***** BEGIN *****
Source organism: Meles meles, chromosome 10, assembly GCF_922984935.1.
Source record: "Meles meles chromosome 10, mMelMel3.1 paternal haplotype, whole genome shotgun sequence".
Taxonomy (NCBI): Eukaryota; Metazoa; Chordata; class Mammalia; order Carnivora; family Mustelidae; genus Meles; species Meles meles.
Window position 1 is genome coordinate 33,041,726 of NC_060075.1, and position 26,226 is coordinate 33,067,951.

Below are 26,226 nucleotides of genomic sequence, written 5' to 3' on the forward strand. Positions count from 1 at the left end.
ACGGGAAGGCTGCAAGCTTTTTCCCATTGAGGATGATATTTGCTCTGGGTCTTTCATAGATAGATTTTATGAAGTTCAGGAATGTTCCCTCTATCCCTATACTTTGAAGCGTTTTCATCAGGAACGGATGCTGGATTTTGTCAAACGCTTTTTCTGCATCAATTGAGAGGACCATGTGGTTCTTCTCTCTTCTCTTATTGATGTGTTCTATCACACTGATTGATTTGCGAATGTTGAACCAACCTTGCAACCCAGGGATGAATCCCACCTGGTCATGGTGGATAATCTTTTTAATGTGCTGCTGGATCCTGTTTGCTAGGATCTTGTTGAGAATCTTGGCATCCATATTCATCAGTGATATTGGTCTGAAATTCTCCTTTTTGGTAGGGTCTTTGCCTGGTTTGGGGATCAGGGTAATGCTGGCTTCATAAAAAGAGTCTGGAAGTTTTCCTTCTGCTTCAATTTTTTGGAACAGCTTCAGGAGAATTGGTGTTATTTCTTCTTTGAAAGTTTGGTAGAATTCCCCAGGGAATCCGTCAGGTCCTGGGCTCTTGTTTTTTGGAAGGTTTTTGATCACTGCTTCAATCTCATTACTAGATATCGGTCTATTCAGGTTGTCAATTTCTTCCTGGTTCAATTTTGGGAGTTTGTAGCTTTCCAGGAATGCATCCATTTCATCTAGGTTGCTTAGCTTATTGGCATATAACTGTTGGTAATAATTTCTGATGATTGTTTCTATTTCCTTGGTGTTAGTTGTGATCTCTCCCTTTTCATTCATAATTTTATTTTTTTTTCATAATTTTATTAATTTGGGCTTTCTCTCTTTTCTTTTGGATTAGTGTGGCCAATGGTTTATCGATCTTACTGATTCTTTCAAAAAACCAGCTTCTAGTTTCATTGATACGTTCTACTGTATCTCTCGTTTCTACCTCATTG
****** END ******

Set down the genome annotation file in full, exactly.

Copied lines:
Source organism: Meles meles, chromosome 10, assembly GCF_922984935.1.
Source record: "Meles meles chromosome 10, mMelMel3.1 paternal haplotype, whole genome shotgun sequence".
Taxonomy (NCBI): Eukaryota; Metazoa; Chordata; class Mammalia; order Carnivora; family Mustelidae; genus Meles; species Meles meles.
Window position 1 is genome coordinate 33,041,726 of NC_060075.1, and position 26,226 is coordinate 33,067,951.

Below are 26,226 nucleotides of genomic sequence, written 5' to 3' on the forward strand. Positions count from 1 at the left end.
ACGGGAAGGCTGCAAGCTTTTTCCCATTGAGGATGATATTTGCTCTGGGTCTTTCATAGATAGATTTTATGAAGTTCAGGAATGTTCCCTCTATCCCTATACTTTGAAGCGTTTTCATCAGGAACGGATGCTGGATTTTGTCAAACGCTTTTTCTGCATCAATTGAGAGGACCATGTGGTTCTTCTCTCTTCTCTTATTGATGTGTTCTATCACACTGATTGATTTGCGAATGTTGAACCAACCTTGCAACCCAGGGATGAATCCCACCTGGTCATGGTGGATAATCTTTTTAATGTGCTGCTGGATCCTGTTTGCTAGGATCTTGTTGAGAATCTTGGCATCCATATTCATCAGTGATATTGGTCTGAAATTCTCCTTTTTGGTAGGGTCTTTGCCTGGTTTGGGGATCAGGGTAATGCTGGCTTCATAAAAAGAGTCTGGAAGTTTTCCTTCTGCTTCAATTTTTTGGAACAGCTTCAGGAGAATTGGTGTTATTTCTTCTTTGAAAGTTTGGTAGAATTCCCCAGGGAATCCGTCAGGTCCTGGGCTCTTGTTTTTTGGAAGGTTTTTGATCACTGCTTCAATCTCATTACTAGATATCGGTCTATTCAGGTTGTCAATTTCTTCCTGGTTCAATTTTGGGAGTTTGTAGCTTTCCAGGAATGCATCCATTTCATCTAGGTTGCTTAGCTTATTGGCATATAACTGTTGGTAATAATTTCTGATGATTGTTTCTATTTCCTTGGTGTTAGTTGTGATCTCTCCCTTTTCATTCATAATTTTATTTTTTTTTCATAATTTTATTAATTTGGGCTTTCTCTCTTTTCTTTTGGATTAGTGTGGCCAATGGTTTATCGATCTTACTGATTCTTTCAAAAAACCAGCTTCTAGTTTCATTGATACGTTCTACTGTATCTCTCGTTTCTACCTCATTG